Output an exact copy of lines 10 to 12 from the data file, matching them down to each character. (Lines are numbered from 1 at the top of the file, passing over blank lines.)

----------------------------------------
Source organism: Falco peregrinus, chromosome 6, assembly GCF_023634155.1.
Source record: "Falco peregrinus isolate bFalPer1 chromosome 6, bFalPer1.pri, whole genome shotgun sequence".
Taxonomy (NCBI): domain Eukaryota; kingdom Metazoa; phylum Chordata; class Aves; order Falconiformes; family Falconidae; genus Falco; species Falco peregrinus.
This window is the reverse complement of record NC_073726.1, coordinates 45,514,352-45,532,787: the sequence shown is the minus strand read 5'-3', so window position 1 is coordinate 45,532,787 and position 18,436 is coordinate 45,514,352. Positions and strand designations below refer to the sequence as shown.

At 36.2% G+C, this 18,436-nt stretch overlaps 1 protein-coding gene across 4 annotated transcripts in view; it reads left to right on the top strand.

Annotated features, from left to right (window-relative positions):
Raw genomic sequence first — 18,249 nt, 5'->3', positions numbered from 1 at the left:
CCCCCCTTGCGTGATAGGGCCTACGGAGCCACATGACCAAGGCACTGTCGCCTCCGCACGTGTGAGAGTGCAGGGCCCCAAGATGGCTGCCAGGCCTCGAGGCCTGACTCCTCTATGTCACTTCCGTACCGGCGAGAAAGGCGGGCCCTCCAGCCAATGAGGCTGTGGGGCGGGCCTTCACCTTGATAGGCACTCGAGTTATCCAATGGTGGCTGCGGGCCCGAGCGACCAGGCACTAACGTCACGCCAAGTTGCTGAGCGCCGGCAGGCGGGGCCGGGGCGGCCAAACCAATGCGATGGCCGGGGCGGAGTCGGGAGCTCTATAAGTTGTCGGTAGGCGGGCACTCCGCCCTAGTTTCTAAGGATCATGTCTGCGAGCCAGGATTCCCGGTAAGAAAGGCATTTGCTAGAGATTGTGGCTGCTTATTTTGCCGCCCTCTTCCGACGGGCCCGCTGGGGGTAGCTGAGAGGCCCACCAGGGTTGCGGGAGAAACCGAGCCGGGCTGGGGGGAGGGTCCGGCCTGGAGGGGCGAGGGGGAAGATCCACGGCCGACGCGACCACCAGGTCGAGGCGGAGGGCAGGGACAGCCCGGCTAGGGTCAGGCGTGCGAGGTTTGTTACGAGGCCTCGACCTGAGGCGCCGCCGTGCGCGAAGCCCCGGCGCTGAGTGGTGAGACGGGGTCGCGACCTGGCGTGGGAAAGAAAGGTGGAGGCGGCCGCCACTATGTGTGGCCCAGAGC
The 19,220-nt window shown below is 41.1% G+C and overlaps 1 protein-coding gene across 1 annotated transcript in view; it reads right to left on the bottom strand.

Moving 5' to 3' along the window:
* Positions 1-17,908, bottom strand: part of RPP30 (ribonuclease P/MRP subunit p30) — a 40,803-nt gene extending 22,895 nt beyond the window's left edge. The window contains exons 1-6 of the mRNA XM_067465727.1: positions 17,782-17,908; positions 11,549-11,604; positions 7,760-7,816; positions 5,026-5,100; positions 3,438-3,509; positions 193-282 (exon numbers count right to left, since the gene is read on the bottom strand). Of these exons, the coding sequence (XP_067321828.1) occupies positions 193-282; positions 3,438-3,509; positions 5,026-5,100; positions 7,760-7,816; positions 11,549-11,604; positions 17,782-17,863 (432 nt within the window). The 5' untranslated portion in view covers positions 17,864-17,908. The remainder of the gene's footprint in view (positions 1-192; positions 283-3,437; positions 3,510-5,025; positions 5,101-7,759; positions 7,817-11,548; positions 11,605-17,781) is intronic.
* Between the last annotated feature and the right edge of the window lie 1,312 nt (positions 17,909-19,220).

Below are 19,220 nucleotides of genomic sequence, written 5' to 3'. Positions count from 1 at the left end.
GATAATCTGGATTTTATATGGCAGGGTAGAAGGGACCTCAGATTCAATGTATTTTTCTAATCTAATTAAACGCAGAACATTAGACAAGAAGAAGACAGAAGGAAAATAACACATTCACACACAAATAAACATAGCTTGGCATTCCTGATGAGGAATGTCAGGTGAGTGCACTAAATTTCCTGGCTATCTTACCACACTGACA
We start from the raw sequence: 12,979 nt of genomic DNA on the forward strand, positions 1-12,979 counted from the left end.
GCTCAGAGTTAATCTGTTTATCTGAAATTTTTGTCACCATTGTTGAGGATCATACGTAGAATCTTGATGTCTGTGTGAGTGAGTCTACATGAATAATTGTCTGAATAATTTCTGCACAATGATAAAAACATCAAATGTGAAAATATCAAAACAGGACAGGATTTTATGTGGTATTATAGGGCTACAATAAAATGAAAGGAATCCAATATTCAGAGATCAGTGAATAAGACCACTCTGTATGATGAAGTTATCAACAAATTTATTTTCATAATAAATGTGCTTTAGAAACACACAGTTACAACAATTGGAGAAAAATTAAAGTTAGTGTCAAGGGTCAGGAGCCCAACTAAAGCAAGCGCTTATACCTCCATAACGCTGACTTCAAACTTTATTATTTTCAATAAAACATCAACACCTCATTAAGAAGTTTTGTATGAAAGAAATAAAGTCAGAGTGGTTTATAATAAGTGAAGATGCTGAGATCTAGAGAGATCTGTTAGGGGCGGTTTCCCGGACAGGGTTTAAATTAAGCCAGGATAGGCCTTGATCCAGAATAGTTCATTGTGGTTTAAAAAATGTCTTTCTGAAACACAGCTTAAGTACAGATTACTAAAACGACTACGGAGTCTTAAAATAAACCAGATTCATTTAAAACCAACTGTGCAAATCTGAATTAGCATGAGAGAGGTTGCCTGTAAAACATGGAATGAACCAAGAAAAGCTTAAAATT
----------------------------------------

Moving 5' to 3' along the window:
* Positions 1-17,908, bottom strand: part of RPP30 (ribonuclease P/MRP subunit p30) — a 40,803-nt gene extending 22,895 nt beyond the window's left edge. The window contains exons 1-6 of the mRNA XM_067465727.1: positions 17,782-17,908; positions 11,549-11,604; positions 7,760-7,816; positions 5,026-5,100; positions 3,438-3,509; positions 193-282 (exon numbers count right to left, since the gene is read on the bottom strand). Of these exons, the coding sequence (XP_067321828.1) occupies positions 193-282; positions 3,438-3,509; positions 5,026-5,100; positions 7,760-7,816; positions 11,549-11,604; positions 17,782-17,863 (432 nt within the window). The 5' untranslated portion in view covers positions 17,864-17,908. The remainder of the gene's footprint in view (positions 1-192; positions 283-3,437; positions 3,510-5,025; positions 5,101-7,759; positions 7,817-11,548; positions 11,605-17,781) is intronic.
* Between the last annotated feature and the right edge of the window lie 1,312 nt (positions 17,909-19,220).